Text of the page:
Sergeant Joseph Farinholt firing his 57mm anti tank gun before leaving to warn his headquarters of the Germany attack.
A painting by Larry Selman for the National Guard Bureau Heritage Series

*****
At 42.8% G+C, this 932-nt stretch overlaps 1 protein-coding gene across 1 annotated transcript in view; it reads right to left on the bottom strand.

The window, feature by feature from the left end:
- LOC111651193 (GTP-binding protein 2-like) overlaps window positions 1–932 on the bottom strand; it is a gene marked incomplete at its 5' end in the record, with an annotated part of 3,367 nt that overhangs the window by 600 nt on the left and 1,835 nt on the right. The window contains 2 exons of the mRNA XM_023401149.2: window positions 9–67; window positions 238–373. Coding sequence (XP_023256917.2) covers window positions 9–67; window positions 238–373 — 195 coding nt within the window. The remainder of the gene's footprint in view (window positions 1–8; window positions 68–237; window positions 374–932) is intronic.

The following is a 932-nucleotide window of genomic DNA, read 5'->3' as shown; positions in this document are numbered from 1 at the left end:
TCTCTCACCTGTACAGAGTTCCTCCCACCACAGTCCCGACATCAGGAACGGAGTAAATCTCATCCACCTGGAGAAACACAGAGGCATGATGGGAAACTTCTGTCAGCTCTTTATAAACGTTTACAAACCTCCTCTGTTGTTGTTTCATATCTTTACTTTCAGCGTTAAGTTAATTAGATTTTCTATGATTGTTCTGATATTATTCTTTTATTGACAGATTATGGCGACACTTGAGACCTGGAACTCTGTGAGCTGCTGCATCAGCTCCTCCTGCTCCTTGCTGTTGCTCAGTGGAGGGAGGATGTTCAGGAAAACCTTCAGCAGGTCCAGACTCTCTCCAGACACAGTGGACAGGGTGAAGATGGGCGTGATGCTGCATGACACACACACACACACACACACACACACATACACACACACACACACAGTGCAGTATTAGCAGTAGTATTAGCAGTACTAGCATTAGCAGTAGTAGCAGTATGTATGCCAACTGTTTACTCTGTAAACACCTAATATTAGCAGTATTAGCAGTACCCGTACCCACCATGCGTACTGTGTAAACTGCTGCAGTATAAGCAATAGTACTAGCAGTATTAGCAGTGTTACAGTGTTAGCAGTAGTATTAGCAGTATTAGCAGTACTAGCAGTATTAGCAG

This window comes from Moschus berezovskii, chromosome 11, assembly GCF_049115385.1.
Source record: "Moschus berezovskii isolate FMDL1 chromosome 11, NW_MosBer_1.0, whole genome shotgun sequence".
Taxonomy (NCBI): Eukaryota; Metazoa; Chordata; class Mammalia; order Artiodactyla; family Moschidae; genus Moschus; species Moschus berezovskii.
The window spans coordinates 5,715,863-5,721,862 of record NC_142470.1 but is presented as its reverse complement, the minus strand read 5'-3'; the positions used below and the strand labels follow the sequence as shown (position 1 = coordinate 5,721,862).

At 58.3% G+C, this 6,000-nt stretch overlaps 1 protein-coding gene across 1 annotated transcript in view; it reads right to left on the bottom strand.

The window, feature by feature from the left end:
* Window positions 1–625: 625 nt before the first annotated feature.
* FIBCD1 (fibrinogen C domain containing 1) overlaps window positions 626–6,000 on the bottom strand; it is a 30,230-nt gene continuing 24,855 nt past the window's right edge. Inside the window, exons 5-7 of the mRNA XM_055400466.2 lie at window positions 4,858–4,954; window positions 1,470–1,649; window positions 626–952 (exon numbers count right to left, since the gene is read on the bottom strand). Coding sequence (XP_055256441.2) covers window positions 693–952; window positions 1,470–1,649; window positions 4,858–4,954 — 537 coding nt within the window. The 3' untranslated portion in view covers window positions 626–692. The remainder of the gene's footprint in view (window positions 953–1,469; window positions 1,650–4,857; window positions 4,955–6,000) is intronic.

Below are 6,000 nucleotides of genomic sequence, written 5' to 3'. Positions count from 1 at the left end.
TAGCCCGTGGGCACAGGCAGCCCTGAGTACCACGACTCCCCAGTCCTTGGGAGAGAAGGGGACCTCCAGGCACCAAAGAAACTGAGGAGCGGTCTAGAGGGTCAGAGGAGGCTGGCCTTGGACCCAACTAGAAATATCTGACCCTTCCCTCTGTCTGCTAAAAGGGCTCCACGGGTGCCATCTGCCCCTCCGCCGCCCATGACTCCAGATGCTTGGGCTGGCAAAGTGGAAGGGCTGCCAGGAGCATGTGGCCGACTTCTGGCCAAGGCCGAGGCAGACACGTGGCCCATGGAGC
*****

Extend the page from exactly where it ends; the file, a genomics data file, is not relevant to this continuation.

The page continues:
1944Bourheim, Germany - Technical Sergeant Joseph A. Farinholt, a Guardsman from Baltimore, MD, was a member of the anti-tank platoon of Headquarters and Headquarters Company, 3rd Battalion, 175th Infantry (MD), 29th Infantry Division (DC, MD, VA) when he earned a fourth Silver Star on this day by single-handedly destroying a German tank and other actions despite being severely wounded. Farinholt joined the 175th in August 1940 and was mobilized with the 29th Division when it entered active duty in February 1941. His regiment landed on Omaha Beach on June 7, 1944 (one day after D-Day), and immediately entered into combat operations. During the next five and half months Farinholt fought in every engagement involving the 29th as it moved across France and into Germany. Along the way, for various acts of valor in combat he was awarded three Silver Stars for bravery including: risking his life to get close enough to use a bazooka to destroy an enemy tank; exposing himself to incoming fire to rescue at least four injured men, moving them to safety; and leading a nighttime sortie behind enemy lines to retrieve equipment abandoned when their position was overrun earlier that day. On this date the 175th Infantry was spread thin around the outer perimeter of the town of Bourheim, which they had captured three days earlier. For the fourth time in those three days, a German armored column would attempt to break through this front to recapture the town, a key to their defense of the strategic city of Julich on the Roer River. The enemy attack opened with such an intense artillery barrage that the 29th Division's After Action Report cites as it as ".the worst suffered by the division during the war." Then the German infantry and their supporting tanks pushed forward. Men in the outlaying areas fell back toward the town and it looked as though the enemy might finally break through. However, Farinholt, the ranking member of his 3-gun, 57mm towed anti-tank gun section, quickly went into action. His crew, after firing several rounds at the enemy, all became casualties when an German shell hit a tree near their position. Farinholt loaded and fired an additional round, striking the tread of the lead Tiger tank, disabling it. However, the tank returned fire with armor-piercing machine gun shells, hitting the 57mm gun at least 20 times, wounding Farinholt in multiple areas of his body, most seriously in his right leg and foot. Despite his wounds he managed to climb into a jeep and drive to the battalion headquarters to alert its leaders of the direction and strength of the German attack. Because of his wound he could not use the clutch and brake pedals so he hit the building the headquarters was housed in. Immediately a medic started to apply first aid but Farinholt refused until he was able to report to the battalion commander. Once he made his report, he finally allowed himself to receive medical treatment. Unknown to him at this time, due to the rate and accuracy of fire from his platoon, the Germans advance was stalled for almost an hour and then diverted to another sector, buying more time for the 29th Division to move troops and summon air support to successfully stop the attack. The Germans never recaptured Bourheim. For his bravery and determination to alert headquarters of impending danger, Farinholt was awarded his fourth Silver Star for his actions at Bourheim, thus becoming the only enlisted man in World War II to earn four Silver Stars. His wounds were so severe that he was returned home, and though he lived nearly 60 more years, he never fully recovered from his injuries.